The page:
The .280 Rem. is a great deer cartridge, a fantastic sheep/goat cartridge and plenty adequate for elk. Although it continues to roll along as a standard cartridge, it’s never become popular, certainly not nearly as popular as it deserves.
Maybe there are too many magnum 7mms (some of which it equals), or maybe there are just too many 7mm cartridges to choose from, but the .280 remains a cartridge that just isn’t able to get over the hump in terms of popularity. (Ed. note: At this year’s industry trade show, Savage announced rifles in .280 Ackley Improved, joining Kimber and Nosler as manufacturers that have chosen this version of the .280.)
I know it’s heresy to cast aspersions on the great .30-30. But, really, it’s an 1890s rimmed cartridge—based on the .38-55 blackpowder case and still cursed with 1890s ballistics because it was designed for not-so-strong lever actions. In the main, it is loaded with 1890s round- and flat-nose bullets for tubular magazines.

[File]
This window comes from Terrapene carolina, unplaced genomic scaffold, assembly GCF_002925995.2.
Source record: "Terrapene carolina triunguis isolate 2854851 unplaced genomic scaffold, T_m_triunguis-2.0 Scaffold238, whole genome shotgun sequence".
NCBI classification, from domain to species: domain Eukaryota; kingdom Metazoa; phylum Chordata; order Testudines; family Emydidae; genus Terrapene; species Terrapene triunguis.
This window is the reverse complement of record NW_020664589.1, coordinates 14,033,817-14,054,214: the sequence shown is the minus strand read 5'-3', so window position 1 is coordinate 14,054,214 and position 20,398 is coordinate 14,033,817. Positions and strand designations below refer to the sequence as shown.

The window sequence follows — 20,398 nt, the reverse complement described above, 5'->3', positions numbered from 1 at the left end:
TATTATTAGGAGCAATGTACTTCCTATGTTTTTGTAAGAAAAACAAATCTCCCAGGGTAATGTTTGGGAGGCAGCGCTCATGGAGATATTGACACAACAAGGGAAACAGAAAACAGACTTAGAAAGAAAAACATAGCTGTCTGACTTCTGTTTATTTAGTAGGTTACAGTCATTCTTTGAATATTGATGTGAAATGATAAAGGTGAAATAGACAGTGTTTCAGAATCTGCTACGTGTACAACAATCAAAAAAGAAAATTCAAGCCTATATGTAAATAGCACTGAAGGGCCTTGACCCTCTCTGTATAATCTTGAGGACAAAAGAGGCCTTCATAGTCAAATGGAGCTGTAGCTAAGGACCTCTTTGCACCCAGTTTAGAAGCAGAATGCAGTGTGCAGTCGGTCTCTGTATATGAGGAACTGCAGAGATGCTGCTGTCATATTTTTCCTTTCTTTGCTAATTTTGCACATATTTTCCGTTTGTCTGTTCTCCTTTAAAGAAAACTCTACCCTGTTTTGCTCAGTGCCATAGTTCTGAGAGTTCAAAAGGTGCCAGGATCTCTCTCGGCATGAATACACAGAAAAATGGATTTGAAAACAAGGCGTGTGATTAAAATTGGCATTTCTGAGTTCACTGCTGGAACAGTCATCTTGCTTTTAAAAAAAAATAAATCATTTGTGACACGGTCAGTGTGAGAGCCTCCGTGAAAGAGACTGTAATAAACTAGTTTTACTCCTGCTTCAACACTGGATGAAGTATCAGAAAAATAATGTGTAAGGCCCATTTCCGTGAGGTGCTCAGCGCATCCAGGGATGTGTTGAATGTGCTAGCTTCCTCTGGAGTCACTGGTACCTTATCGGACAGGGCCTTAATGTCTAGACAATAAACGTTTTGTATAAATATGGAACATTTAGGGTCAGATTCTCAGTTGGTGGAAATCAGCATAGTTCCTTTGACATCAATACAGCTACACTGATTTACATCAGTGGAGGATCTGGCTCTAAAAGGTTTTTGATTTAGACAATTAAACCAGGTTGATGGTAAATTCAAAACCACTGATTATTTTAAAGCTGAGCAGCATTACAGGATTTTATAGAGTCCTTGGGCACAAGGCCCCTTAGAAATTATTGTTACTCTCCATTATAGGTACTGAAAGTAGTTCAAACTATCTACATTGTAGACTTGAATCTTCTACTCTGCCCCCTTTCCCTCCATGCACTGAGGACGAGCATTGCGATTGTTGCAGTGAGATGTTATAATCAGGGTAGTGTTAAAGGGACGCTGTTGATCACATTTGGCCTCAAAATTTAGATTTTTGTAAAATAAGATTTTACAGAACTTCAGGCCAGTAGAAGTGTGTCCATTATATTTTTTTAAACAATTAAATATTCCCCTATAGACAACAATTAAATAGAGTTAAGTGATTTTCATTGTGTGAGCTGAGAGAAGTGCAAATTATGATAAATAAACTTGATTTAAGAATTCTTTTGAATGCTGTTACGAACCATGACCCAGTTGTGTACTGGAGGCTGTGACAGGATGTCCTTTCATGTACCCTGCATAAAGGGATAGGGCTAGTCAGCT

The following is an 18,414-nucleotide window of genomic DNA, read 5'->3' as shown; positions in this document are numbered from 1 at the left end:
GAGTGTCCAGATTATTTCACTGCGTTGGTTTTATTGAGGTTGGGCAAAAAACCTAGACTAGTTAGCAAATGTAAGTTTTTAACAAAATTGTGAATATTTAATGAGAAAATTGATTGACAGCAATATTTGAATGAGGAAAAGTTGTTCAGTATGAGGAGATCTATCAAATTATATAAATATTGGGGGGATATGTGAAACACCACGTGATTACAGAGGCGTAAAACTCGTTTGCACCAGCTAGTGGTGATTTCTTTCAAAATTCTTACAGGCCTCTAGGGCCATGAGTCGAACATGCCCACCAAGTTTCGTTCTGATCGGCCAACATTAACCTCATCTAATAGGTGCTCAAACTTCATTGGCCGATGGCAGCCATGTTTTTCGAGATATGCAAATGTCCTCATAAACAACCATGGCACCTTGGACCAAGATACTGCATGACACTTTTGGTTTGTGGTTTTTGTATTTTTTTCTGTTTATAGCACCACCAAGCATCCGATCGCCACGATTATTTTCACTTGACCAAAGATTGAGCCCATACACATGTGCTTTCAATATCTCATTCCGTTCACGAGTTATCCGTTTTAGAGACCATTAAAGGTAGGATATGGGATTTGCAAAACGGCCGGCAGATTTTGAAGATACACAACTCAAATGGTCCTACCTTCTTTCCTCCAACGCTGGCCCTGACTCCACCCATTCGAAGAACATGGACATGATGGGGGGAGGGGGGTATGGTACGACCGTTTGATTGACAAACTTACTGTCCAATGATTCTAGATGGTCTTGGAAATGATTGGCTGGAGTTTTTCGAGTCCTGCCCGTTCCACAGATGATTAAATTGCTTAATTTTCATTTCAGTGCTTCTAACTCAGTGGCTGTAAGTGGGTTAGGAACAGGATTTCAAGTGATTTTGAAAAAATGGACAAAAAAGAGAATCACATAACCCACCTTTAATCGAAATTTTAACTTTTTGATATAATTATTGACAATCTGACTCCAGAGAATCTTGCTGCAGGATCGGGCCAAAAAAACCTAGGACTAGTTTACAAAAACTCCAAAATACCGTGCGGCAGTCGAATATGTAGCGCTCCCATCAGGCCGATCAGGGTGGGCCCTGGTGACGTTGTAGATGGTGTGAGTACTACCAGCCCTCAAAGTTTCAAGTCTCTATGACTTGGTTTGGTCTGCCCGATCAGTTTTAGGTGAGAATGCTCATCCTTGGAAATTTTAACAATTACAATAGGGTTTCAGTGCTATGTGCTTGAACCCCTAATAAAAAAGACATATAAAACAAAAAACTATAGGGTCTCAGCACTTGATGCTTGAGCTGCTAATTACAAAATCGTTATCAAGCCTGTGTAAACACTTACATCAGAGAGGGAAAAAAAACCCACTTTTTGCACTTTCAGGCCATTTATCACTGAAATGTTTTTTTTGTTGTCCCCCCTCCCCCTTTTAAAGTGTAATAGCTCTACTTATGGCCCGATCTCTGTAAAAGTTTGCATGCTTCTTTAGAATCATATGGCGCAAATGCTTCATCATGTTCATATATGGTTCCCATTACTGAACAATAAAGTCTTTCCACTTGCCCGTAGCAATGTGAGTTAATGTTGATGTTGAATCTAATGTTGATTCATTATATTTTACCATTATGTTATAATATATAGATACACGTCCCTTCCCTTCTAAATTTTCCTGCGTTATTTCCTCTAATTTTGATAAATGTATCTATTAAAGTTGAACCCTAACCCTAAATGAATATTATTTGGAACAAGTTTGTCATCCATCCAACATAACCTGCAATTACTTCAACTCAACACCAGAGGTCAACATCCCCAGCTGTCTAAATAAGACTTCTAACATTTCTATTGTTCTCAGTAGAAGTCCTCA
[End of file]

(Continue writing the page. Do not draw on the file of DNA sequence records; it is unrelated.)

Even so, it’s an extremely effective short-range deer cartridge, and it’s still relatively popular, but that’s because of the millions of .30-30 rifles sold by Winchester (the famous Model 94) and Marlin (the also famous Model 336).
Today, sales of new .30-30 lever guns are soft, but with all those rifles out there, the .30-30 is unassailable. Interestingly, most attempts to fix the problem and breathe new life into the lever-action platform—the .307 Win., the .308 Marlin Express—have failed.
Hornady’s spitzer FTX bullet, safe to use in tubular magazines, does enhance .30-30 performance and sells well, but perhaps the greatest problem is that, cost-wise, few tubular magazine lever actions are at an entry-point price level—the Marlin 336 being the notable exception, with a street price in the $500 to $600 neighborhood. But the rifles are still out there, and the .30-30 will soldier on.
Elmer Keith was a great champion of the .33 caliber. In the 1940s the team of O’Neil-Keith-Hopkins wildcatted the .333-06, using the .333 Jeffery bullet. After Winchester brought out the .338 Win. Mag. in 1958, its .338-inch diameter, with more and better bullet availability, made more sense. The .338-06 became a common wildcat, much like the .25-06 and .22-250 before their factory versions appeared.